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[ Project Page ]

Solar-Powered System Extracts Drinking Water From The Air

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There’s water all around you, and lots of it is in the air you breathe. Getting it out of there and into drinkable form, however, takes a bit of effort. Austrian design student Kristof Retezár has come up with an ingenious device called Fontus, which uses solar power to extract moisture from the air and funnel it into a bottle. It’s meant to be attached to a bicycle, and uses the passing wind (from the forward motion of the bike) to accelerate the extraction process, reaching speeds of 0.5L an hour. This means you could drink a standard bottle of water every for hour you cycle, given the right climactic conditions. The extraction is accomplished through the use of a Peltier Element, which features two metal plates of opposing temperatures, one hot and one cold. Running warm moist air through the cold element condenses the humidity, which then just needs to be collected.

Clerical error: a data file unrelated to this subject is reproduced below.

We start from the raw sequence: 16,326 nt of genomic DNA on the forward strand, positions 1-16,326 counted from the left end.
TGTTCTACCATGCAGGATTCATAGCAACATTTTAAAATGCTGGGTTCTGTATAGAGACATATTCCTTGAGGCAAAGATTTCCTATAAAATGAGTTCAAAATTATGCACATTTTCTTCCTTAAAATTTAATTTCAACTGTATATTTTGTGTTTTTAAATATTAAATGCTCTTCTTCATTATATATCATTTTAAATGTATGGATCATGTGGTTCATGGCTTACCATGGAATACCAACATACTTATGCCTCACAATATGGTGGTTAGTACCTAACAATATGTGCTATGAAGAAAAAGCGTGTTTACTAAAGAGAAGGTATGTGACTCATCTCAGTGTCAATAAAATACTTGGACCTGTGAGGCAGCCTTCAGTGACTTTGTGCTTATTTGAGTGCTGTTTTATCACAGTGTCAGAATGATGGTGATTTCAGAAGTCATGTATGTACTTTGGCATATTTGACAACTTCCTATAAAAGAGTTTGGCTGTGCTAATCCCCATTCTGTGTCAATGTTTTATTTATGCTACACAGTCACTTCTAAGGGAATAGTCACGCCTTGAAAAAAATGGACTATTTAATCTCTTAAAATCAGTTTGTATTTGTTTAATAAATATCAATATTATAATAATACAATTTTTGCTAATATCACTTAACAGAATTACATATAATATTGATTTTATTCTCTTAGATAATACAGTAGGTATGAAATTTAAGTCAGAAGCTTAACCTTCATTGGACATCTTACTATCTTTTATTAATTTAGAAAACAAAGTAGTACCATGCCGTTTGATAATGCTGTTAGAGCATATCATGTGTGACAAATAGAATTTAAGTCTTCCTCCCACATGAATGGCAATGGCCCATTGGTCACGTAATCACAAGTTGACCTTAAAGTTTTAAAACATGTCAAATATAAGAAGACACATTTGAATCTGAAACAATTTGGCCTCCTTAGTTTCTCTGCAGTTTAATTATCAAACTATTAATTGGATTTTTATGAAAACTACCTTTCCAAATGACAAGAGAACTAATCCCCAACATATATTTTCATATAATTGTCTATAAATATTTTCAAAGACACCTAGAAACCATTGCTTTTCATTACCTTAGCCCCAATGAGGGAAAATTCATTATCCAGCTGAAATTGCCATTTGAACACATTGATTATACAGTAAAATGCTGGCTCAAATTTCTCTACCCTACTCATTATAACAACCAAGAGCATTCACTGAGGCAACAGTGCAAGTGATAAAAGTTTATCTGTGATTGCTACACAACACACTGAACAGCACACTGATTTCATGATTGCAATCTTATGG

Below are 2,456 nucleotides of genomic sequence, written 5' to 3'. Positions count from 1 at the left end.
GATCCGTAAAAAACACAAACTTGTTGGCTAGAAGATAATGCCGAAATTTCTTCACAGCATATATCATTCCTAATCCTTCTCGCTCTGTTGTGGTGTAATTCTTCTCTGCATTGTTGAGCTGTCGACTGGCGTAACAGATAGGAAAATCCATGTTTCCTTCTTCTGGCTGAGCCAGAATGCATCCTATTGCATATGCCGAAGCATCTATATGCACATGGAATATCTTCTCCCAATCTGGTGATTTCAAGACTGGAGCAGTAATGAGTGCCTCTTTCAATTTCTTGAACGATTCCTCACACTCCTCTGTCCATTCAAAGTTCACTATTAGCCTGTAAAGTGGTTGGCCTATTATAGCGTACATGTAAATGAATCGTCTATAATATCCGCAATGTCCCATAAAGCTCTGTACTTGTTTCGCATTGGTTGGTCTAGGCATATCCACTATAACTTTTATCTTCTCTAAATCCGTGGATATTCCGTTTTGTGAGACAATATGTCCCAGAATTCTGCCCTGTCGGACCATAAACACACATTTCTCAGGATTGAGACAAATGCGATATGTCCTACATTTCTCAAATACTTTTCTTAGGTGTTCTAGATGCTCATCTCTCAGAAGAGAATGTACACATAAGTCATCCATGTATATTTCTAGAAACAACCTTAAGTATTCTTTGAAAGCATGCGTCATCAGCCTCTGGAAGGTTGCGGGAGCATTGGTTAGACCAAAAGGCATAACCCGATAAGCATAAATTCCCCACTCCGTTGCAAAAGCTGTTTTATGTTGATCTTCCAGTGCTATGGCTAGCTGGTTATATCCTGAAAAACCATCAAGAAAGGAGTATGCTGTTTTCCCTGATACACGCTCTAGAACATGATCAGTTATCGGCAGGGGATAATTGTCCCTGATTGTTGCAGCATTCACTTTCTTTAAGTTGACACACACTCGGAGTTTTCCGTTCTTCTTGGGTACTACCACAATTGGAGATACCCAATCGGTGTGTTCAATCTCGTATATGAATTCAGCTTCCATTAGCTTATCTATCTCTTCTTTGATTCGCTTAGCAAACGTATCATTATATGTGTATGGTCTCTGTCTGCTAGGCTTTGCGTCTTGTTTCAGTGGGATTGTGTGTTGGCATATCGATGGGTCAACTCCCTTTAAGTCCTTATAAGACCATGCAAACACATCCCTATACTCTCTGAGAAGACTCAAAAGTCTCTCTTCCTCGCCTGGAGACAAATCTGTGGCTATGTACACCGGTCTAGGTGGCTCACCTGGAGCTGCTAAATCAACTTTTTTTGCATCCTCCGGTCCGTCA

It’s just a prototype at the moment, and there doesn’t seem to be any plans for commercialization. But the product could be very interesting for outdoors enthusiasts who might want to venture out, away from the grid, for extended periods.

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Inglorious Produce: French Supermarket Chain Finds A Way To Reduce Food Waste

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Did you know that a good portion of the produce farmers grow ends up being discarded simply because it’s too ugly to be sold in stores? Too ugly doesn’t mean it doesn’t taste as good or is less nutritional, so French supermarket chain Intermarché decided to buy these leftover fruits and veggies, and sell them heavily discounted (30% off) in a special aisle named “Les Fruits Et Legumes Moches” (“The Inglorious Fruits And Vegetables”). Stars in the new lineup include “The Grotesque Apple”, “The Ridiculous Potato”, and “The Failed Lemon.” To help people realize that these runts were just as good as their more beautiful siblings, the stores gave away juices and soups prepared with them. And people loved it.

Not only can patrons save a good amount of money by buying these ugly fruits and veggies, instead of the traditional produce, Intermarché’s initiative is helping drive awareness about food waste. Seeing as the EU declared 2014 to be the “European Year against Food Waste”, the French grocer’s actions are a solid first step towards Europe’s goal of reducing waste by half by the year 2025.

[ Intermarche’s Website ] VIA [ TheAwesomer ]